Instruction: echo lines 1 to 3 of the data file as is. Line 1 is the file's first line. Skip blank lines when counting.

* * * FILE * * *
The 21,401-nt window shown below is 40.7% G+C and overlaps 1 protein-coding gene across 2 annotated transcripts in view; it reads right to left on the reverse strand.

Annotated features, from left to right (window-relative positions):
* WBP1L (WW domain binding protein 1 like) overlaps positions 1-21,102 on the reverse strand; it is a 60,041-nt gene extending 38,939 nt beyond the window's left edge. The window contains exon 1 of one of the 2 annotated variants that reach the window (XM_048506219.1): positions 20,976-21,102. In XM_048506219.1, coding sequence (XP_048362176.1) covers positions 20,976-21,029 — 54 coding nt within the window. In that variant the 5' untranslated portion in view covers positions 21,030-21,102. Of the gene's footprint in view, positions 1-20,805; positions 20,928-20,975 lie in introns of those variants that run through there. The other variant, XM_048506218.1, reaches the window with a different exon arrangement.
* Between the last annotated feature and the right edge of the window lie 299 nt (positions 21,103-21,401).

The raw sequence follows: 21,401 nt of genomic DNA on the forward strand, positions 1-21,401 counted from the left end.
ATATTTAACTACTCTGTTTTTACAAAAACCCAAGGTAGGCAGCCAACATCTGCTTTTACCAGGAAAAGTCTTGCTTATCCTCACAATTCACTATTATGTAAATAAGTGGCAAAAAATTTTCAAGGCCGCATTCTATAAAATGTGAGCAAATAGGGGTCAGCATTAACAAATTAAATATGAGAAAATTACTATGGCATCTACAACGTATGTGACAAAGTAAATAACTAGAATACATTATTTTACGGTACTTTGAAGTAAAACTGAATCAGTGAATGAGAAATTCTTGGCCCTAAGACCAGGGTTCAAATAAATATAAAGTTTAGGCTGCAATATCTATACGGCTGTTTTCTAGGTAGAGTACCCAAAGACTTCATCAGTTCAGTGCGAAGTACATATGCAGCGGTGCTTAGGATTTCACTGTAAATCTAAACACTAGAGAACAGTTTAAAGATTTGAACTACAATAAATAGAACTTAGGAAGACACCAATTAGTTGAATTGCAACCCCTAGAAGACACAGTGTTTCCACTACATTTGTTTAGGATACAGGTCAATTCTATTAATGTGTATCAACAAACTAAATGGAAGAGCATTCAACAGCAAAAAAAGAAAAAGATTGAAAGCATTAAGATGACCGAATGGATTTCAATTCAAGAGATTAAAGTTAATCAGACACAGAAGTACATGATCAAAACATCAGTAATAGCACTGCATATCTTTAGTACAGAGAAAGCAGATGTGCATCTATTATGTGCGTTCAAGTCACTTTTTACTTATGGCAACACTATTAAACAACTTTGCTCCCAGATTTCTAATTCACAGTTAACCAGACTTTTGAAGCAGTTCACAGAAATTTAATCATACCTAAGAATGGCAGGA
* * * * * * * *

The 21,401-nt window shown below is 40.7% G+C and overlaps 1 protein-coding gene across 2 annotated transcripts in view; it reads right to left on the reverse strand.

Annotated features, from left to right (window-relative positions):
* WBP1L (WW domain binding protein 1 like) overlaps positions 1-21,102 on the reverse strand; it is a 60,041-nt gene extending 38,939 nt beyond the window's left edge. The window contains exon 1 of one of the 2 annotated variants that reach the window (XM_048506219.1): positions 20,976-21,102. In XM_048506219.1, coding sequence (XP_048362176.1) covers positions 20,976-21,029 — 54 coding nt within the window. In that variant the 5' untranslated portion in view covers positions 21,030-21,102. Of the gene's footprint in view, positions 1-20,805; positions 20,928-20,975 lie in introns of those variants that run through there. The other variant, XM_048506218.1, reaches the window with a different exon arrangement.